In these embodiments, any suitable alcohol soluble polyamide film forming binder capable of forming hydrogen bonds with the hydroxy functional materials can be utilized in the overcoating. The expression “hydrogen bonding” is defined as the attractive force or bridge occurring between the polar hydroxy containing aryl-amine and a hydrogen bonding resin in which the hydrogen atom of the polar hydroxy arylamine is attracted to two unshared electrons of a resin containing polarizable groups. The hydrogen atom is the positive end of one polar molecule and forms a linkage with the electronegative end of the polar molecule. The polyamide used in the overcoatings should also have sufficient molecular weight to form a film upon removal of the solvent and also be soluble in alcohol. Generally, the weight average molecular weights of polyamides vary from about 5,000 to about 1,000,000. Since some polyamides absorb water from the ambient atmosphere, its electrical property can vary to some extent with changes in humidity in the absence of a polyhydroxy arylamine charge transporting monomer, the addition of charge transporting polyhydroxy arylamine minimizes these variations. The alcohol soluble polyamide should be capable of dissolving in an alcohol solvent, which also dissolves the hole transporting small molecule having multi hydroxy functional groups. The polyamide polymers required for the overcoatings are characterized by the presence of amide groups, —CONH. Typical polyamides include the various Elvamide resins, which are nylon multipolymer resins, such as alcohol soluble Elvamide and Elvamide TH Resins. Elvamide resins are available from E.I. Dupont Nemours and Company. Other examples of polyamides include Elvamide 8061, Elvamide 8064, and Elvamide 8023. One class of alcohol soluble polyamide polymer is disclosed in U.S. Pat. No. 5,709,974, the entire disclosure of which is incorporated herein by reference.
The polyamide should also be soluble in the alcohol solvents employed. Typical alcohols in which the polyamide is soluble include, for example, butanol, ethanol, methanol, and the like. Typical alcohol soluble polyamide polymers having methoxy methyl groups attached to the nitrogen atoms of amide groups in the polymer backbone prior to crosslinking include, for example, hole insulating alcohol soluble polyamide film forming polymers include, for example, Luckamide 5003 from Dai Nippon Ink, Nylon 8 with methylmethoxy pendant groups, CM4000 from Toray Industries, Ltd. and CM8000 from Toray Industries, Ltd., and other N-methoxymethylated polyamides, such as those prepared according to the method described in Sorenson and Campbell “Preparative Methods of Polymer Chemistry” second edition, pg 76, John Wiley & Sons Inc. 1968, and the like, and mixtures thereof. Other polyamides are Elvamides from E.I. Dupont de Nemours & Co. These polyamides can be alcohol soluble, for example, with polar functional groups, such as methoxy, ethoxy and hydroxy groups, pendant from the polymer backbone. These film forming polyamides are also soluble in a solvent to facilitate application by conventional coating techniques. Typical solvents include, for example, butanol, methanol, butyl acetate, ethanol, cyclohexanone, tetrahydrofuran, methyl ethyl ketone, and the like and mixtures thereof.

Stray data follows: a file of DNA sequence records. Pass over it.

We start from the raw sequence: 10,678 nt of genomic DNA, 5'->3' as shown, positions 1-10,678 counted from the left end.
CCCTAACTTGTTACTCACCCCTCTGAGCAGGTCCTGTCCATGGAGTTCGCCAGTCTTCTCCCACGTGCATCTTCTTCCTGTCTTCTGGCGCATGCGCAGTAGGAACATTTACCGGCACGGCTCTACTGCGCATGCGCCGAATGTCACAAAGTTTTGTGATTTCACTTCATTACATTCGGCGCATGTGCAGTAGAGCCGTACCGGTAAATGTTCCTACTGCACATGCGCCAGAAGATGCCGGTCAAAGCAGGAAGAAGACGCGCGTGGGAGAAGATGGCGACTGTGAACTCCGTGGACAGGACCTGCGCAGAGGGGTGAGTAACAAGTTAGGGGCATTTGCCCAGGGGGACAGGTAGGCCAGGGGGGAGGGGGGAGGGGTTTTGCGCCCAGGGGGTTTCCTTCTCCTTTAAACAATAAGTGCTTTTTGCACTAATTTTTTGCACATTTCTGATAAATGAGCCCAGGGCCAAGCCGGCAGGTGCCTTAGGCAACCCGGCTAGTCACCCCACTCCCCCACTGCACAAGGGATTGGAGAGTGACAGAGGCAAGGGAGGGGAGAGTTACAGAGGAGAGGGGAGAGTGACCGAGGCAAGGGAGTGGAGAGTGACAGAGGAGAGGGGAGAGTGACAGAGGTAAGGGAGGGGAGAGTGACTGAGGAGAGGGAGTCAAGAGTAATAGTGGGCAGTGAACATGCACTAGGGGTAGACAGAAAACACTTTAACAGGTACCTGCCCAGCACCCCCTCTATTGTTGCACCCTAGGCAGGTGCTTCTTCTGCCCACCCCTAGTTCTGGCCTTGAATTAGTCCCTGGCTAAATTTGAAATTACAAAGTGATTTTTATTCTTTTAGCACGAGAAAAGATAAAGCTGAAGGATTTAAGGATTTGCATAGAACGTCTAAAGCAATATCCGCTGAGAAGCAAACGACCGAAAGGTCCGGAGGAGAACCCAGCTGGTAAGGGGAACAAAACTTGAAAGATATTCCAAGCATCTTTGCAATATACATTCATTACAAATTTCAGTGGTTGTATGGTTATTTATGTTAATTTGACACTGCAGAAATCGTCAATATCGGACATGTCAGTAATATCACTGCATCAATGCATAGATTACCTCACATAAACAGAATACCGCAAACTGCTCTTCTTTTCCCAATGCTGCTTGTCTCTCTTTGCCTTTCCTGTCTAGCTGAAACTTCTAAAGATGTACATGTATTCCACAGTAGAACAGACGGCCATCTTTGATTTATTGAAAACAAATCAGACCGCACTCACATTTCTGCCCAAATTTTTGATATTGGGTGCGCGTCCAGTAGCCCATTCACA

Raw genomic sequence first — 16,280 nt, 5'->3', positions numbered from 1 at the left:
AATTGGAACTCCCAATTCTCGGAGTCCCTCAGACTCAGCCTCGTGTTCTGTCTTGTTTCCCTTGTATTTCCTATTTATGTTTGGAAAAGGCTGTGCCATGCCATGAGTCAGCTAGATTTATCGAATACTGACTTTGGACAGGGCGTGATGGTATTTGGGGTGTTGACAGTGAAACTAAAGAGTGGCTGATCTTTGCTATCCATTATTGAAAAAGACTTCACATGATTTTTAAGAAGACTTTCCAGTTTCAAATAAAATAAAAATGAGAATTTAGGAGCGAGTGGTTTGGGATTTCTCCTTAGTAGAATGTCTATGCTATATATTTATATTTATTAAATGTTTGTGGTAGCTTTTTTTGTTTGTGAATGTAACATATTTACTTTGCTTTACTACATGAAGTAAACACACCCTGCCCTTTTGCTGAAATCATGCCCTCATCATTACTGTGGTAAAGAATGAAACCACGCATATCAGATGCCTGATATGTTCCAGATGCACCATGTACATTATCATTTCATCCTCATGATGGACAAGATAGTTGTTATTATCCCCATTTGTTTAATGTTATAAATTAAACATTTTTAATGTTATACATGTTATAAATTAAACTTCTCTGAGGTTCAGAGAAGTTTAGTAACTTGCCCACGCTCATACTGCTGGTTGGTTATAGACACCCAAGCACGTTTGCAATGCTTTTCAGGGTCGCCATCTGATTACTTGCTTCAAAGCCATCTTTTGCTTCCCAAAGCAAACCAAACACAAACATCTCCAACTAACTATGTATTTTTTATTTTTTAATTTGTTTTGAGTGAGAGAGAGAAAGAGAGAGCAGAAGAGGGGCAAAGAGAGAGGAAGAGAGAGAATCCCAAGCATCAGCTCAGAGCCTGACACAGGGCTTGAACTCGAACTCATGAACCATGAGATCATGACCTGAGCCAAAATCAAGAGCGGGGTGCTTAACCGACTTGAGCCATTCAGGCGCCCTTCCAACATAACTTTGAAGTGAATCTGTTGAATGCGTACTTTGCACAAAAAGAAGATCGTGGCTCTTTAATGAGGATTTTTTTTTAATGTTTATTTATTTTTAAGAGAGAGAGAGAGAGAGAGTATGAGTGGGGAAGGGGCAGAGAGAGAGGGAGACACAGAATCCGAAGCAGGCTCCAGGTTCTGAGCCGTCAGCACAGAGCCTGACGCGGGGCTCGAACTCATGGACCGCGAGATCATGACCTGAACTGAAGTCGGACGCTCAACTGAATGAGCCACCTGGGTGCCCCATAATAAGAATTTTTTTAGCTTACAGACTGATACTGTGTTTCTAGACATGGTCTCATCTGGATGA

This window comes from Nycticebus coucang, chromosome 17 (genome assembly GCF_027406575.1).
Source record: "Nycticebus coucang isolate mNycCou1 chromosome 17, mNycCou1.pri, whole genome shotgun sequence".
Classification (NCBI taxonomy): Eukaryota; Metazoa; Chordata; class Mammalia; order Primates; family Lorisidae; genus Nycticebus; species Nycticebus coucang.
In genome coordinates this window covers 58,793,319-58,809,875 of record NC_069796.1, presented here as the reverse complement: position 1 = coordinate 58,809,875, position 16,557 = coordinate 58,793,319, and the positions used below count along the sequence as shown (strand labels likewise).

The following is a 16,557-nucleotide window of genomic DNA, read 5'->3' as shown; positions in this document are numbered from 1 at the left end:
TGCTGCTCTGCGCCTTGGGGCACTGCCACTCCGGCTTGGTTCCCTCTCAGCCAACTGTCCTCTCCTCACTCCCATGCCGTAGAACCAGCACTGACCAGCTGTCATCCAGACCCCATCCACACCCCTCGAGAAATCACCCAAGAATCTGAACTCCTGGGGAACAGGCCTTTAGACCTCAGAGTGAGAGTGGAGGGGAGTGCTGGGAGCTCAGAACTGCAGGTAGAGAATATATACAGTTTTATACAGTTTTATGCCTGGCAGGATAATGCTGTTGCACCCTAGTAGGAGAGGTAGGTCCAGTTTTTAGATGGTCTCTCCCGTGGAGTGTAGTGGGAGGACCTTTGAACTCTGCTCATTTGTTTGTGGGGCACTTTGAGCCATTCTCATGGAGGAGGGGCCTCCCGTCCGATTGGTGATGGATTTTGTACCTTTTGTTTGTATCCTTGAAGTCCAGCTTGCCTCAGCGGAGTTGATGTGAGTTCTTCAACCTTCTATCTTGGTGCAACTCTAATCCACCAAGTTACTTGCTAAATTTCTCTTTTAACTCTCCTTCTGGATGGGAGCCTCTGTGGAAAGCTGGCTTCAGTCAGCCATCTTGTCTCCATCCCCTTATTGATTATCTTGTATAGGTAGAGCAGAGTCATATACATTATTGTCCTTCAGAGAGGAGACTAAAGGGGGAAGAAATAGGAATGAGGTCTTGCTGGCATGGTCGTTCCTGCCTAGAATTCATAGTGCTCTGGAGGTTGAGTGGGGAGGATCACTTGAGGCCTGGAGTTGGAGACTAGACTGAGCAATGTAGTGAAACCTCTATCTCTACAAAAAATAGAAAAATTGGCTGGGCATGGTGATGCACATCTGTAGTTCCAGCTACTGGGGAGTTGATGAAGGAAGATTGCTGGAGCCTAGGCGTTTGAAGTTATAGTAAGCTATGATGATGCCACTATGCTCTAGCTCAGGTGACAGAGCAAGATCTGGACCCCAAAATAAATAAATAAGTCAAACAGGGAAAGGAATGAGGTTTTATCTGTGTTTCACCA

When the overcoat layer contains only polyamide binder material, the layer tends to absorb moisture from the ambient atmosphere and becomes soft and hazy. This adversely affects the electrical properties, and the sensitivity of the overcoated photoreceptor. To overcome this, the overcoating of this invention also includes a dihydroxy arylamine, as disclosed in U.S. Pat. Nos. 5,709,974, 4,871,634 and 4,588,666, the entire disclosures of which are incorporated herein by reference.
The concentration of the hydroxy arylamine in the overcoat can be between about 2 percent and about 50 percent by weight based on the total weight of the dried overcoat. Preferably, the concentration of the hydroxy arylamine in the overcoat layer is between about 10 percent by weight and about 50 percent by weight based on the total weight of the dried overcoat. When less than about 10 percent by weight of hydroxy arylamine is present in the overcoat, a residual voltage can develop with cycling resulting in background problems. If the amount of hydroxy arylamine in the overcoat exceeds about 50 percent by weight based on the total weight of the overcoating layer, crystallization can occur resulting in residual cycle-up. In addition, mechanical properties, abrasive wear properties are negatively impacted.
The thickness of the continuous overcoat layer selected can depend upon the abrasiveness of the charging (e.g., bias charging roll), cleaning (e.g., blade or web), development (e.g., brush), transfer (e.g., bias transfer roll), etc., system employed and can range up to about 10 micrometers. A thickness of between about 1 micrometer and about 5 micrometers in thickness is preferred. Any suitable and conventional technique can be used to mix and thereafter apply the overcoat layer coating mixture to the charge generating layer. Typical application techniques include spraying, dip coating, roll coating, wire wound rod coating, and the like. Drying of the deposited coating can be effected by any suitable conventional technique such as oven drying, infrared radiation drying, air drying and the like. The dried overcoating of this invention should transport holes during imaging and should not have too high a free carrier concentration. Free carrier concentration in the overcoat increases the dark decay. Preferably the dark decay of the overcoated layer should be the same as that of the unovercoated device.